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Dictionary


plague



Pronunciation: (plāg), [key]
n., v., plagued, pla•guing.


n.
1. an epidemic disease that causes high mortality; pestilence.
2. an infectious, epidemic disease caused by a bacterium, Yersinia pestis, characterized by fever, chills, and prostration, transmitted to humans from rats by means of the bites of fleas. Cf. bubonic plague, pneumonic plague, septicemic plague.
3. any widespread affliction, calamity, or evil, esp. one regarded as a direct punishment by God: a plague of war and desolation.
4. any cause of trouble, annoyance, or vexation: Uninvited guests are a plague.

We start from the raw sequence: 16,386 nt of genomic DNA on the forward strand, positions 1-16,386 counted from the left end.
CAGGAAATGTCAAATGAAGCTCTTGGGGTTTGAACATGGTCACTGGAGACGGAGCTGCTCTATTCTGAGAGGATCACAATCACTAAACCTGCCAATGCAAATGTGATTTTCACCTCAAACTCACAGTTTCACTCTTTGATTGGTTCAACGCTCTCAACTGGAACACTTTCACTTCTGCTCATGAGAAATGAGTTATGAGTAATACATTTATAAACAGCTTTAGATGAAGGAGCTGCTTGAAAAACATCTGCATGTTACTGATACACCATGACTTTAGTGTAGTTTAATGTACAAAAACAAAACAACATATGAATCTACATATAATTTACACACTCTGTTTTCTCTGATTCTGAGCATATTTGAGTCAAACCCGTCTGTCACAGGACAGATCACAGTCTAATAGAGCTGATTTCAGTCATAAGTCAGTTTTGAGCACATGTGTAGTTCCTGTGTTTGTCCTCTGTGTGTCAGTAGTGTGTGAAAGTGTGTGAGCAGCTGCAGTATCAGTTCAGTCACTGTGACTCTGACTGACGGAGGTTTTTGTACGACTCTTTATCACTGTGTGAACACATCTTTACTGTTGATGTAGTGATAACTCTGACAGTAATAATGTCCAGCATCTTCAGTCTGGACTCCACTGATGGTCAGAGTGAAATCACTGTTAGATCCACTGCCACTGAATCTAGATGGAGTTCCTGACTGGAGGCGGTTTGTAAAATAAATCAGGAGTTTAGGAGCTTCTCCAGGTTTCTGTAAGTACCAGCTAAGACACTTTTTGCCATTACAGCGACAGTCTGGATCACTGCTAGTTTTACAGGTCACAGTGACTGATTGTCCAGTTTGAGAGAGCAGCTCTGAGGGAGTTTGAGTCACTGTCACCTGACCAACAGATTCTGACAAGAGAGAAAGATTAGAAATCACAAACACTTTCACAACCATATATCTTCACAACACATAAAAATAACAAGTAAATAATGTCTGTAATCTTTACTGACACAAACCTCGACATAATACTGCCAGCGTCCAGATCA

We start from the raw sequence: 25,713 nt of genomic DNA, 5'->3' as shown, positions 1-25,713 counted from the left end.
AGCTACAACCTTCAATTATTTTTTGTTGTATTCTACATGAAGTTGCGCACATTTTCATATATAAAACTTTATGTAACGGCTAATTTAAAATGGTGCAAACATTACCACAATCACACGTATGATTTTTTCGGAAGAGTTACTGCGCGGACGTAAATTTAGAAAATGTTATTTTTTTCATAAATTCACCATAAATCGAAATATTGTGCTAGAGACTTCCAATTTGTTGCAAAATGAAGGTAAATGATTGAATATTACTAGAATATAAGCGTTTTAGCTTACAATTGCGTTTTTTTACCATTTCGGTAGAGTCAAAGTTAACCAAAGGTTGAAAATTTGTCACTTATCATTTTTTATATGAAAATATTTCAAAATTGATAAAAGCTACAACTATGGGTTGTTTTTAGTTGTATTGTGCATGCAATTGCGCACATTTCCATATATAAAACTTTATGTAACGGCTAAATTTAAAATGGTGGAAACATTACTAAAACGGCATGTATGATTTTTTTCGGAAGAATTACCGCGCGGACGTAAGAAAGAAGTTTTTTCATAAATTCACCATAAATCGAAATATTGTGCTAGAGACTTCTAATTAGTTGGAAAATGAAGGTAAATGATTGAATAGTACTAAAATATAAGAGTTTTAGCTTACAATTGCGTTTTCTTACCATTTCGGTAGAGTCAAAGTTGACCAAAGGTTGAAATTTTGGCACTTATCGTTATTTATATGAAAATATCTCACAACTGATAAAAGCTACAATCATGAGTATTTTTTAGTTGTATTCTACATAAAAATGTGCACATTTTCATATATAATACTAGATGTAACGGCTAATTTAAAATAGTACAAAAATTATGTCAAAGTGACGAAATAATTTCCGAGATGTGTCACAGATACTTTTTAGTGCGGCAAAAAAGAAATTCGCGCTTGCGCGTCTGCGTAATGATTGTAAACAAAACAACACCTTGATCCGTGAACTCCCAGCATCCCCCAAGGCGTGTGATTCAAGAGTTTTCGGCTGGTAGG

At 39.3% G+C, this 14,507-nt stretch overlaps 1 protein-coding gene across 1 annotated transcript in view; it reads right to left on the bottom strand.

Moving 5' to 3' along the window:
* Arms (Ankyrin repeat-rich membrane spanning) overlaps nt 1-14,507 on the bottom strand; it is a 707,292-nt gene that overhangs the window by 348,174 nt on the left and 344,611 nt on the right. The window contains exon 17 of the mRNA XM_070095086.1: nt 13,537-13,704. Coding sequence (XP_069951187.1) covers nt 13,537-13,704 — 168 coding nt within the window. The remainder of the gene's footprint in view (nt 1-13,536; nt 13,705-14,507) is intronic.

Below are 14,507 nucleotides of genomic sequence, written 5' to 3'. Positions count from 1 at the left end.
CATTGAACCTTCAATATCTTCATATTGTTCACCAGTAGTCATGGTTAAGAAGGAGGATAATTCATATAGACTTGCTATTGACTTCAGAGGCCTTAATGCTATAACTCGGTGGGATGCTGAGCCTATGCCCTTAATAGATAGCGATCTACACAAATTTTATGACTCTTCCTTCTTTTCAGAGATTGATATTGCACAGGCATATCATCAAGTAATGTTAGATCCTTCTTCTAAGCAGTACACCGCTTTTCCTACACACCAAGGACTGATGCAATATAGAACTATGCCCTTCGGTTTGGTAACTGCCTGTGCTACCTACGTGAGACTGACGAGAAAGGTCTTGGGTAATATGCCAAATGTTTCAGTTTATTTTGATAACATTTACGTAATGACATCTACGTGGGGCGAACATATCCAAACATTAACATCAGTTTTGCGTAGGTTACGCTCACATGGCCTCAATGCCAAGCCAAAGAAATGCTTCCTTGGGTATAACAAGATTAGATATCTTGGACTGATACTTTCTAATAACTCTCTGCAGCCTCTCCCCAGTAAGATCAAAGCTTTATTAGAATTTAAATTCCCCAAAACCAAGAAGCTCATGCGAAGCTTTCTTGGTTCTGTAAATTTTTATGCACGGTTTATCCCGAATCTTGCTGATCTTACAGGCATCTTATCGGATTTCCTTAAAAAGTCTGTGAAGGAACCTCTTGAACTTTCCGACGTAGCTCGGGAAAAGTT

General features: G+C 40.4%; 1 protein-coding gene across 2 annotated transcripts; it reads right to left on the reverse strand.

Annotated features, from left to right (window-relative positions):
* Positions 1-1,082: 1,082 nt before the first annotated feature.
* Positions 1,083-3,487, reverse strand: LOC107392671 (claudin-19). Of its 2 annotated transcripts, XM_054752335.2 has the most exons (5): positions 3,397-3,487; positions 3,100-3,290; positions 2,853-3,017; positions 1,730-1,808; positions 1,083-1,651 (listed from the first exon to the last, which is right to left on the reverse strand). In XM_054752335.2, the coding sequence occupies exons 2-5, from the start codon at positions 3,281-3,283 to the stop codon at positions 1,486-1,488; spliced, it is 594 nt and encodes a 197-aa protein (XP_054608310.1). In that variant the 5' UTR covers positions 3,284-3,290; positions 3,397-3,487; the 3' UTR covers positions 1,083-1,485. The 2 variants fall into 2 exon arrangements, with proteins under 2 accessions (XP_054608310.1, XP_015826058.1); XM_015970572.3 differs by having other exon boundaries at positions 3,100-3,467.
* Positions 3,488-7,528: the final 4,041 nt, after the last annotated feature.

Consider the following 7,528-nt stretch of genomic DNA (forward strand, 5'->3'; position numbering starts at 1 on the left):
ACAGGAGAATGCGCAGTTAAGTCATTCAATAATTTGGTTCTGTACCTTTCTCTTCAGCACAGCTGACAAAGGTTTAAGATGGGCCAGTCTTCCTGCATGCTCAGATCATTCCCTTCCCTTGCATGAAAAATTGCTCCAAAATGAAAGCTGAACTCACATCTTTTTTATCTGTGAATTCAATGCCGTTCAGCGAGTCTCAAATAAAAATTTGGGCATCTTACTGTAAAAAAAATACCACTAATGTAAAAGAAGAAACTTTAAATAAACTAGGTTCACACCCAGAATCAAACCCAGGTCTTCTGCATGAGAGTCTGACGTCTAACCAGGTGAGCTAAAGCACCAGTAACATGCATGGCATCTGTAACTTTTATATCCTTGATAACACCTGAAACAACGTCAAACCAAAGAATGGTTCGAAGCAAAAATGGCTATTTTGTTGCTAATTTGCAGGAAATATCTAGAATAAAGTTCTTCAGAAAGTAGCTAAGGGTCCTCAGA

v.t.
1. to trouble, annoy, or torment in any manner: The question of his future plagues him with doubt.
2. to annoy, bother, or pester: Ants plagued the picnickers.
3. to smite with a plague, pestilence, death, etc.; scourge: those whom the gods had plagued.
4. to infect with a plague; cause an epidemic in or among: diseases that still plague the natives of Ethiopia.
5. to afflict with any evil: He was plagued by allergies all his life.

Plague, The




(French, La Peste), a novel (1947) by Albert Camus.

Random House Unabridged Dictionary, Copyright © 1997, by Random House, Inc., on Infoplease.

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